The Georgia State University Library now provides access to two modules of the ProQuest History Vault, a project involving the digitization of historical primary sources previously available on microfilm. These two modules focus on 20th-century African-American history and are a welcome addition to our primary-source database holdings.
The first two modules of ProQuest History Vault cover the breadth of The Black Freedom Struggle in the 20th Century from the perspective of the men, women, and sometimes even children, who waged one of the most inspiring social movements in American history.
Spanning from the founding of the National Association of Colored Women’s Clubs at the close of the 19th century to the riots that followed the verdict in the Rodney King police brutality case in the last decade of the 20th century, the first Black Freedom Struggle module (Black Freedom I) consists of 37 collections of records from federal government agencies. They include sources like the FBI Files on Martin Luther King and records from the Kennedy, Johnson, and Nixon administrations that detail the interaction between civil rights leaders and organizations and the highest levels of the federal government. But perhaps more poignant, immediate and genuine struggle may be seen through the unique view into the day-to-day, such as the records of the Interstate Commerce Commission on discrimination in transportation, which captures the difficulties Black Americans faced when traveling.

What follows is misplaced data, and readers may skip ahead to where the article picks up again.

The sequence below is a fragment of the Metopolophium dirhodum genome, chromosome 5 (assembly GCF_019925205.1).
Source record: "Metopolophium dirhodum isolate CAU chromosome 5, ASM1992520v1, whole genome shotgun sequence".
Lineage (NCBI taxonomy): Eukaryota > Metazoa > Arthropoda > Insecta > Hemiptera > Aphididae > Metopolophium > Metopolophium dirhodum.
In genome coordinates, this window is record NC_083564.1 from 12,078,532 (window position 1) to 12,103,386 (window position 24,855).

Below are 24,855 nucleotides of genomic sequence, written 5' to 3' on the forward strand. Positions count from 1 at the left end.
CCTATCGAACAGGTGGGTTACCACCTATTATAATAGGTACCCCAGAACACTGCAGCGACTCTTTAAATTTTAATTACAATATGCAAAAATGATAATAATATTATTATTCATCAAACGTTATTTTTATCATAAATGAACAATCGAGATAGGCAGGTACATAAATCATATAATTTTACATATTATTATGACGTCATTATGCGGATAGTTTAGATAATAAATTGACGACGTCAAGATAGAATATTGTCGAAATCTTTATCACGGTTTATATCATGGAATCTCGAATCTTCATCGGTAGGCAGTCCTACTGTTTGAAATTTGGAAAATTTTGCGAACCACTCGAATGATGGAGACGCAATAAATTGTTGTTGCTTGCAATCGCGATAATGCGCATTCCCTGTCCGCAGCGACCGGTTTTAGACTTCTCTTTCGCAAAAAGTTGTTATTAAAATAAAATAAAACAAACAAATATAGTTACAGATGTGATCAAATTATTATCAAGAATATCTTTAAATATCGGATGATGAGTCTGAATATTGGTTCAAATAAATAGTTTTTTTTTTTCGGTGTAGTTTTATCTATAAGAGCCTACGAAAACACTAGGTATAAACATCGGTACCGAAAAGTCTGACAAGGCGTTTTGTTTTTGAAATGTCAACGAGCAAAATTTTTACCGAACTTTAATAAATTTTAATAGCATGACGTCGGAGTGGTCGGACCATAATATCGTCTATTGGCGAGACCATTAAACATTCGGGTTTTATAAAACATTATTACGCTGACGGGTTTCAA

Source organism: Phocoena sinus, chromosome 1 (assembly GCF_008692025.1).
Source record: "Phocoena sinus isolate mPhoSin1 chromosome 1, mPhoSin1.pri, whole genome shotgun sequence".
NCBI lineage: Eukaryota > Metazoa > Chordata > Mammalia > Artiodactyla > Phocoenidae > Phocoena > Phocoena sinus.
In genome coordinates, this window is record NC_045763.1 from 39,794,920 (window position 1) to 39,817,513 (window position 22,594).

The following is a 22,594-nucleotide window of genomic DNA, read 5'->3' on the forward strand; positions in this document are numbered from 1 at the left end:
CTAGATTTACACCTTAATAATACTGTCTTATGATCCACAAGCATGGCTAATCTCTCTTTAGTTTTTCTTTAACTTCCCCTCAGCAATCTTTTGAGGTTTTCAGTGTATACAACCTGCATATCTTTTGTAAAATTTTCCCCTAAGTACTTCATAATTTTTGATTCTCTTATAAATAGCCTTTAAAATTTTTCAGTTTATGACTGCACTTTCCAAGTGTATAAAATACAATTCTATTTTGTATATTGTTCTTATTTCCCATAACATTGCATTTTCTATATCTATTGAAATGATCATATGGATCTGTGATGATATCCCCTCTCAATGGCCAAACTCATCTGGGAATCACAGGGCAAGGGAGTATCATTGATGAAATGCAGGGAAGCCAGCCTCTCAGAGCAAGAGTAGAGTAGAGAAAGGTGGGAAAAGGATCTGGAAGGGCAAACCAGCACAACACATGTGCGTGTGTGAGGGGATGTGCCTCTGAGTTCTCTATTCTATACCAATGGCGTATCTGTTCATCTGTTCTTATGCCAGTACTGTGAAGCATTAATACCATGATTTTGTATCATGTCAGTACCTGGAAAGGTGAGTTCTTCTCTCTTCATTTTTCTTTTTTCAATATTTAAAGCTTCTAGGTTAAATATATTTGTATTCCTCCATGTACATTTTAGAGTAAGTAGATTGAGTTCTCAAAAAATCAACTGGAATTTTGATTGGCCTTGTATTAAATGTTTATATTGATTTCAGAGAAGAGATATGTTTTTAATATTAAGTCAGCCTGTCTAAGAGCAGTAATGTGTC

The second Black Freedom Struggle module (Black Freedom II) is comprised of 36 collections of personal papers and organizational records, including those of Claude A. Barnett, the founder of the Associated Negro Press, and the Southern Christian Leadership Conference. (from ProQuest)
History Vault: Black Freedom I and II lets you browse by events and by collections, and offers suggested search terms which include key persons, organizations, and events in African-American history. Each collection within a module includes a detailed overview of materials included in that collection and a description or biography of the organization or person covered (see for example this overview of the papers of gay civil rights activist Bayard Rustin).
For other primary sources for 20th-century African-American history and the civil rights movement, see also these resources:
- Chicago Defender (1910-1975) (historical African-American newspaper; GSU affiliates only)
- Atlanta Daily World (1931-2003) (historical African-American newspaper; GSU affiliates only)
- Black Thought and Culture (GSU affiliates only)
- Civil Rights Digital Library (freely available)
- Library of Congress American Memory: African-American History Collections (freely available)
- Digital Public Library of America Exhibit: Activism in the US (freely available)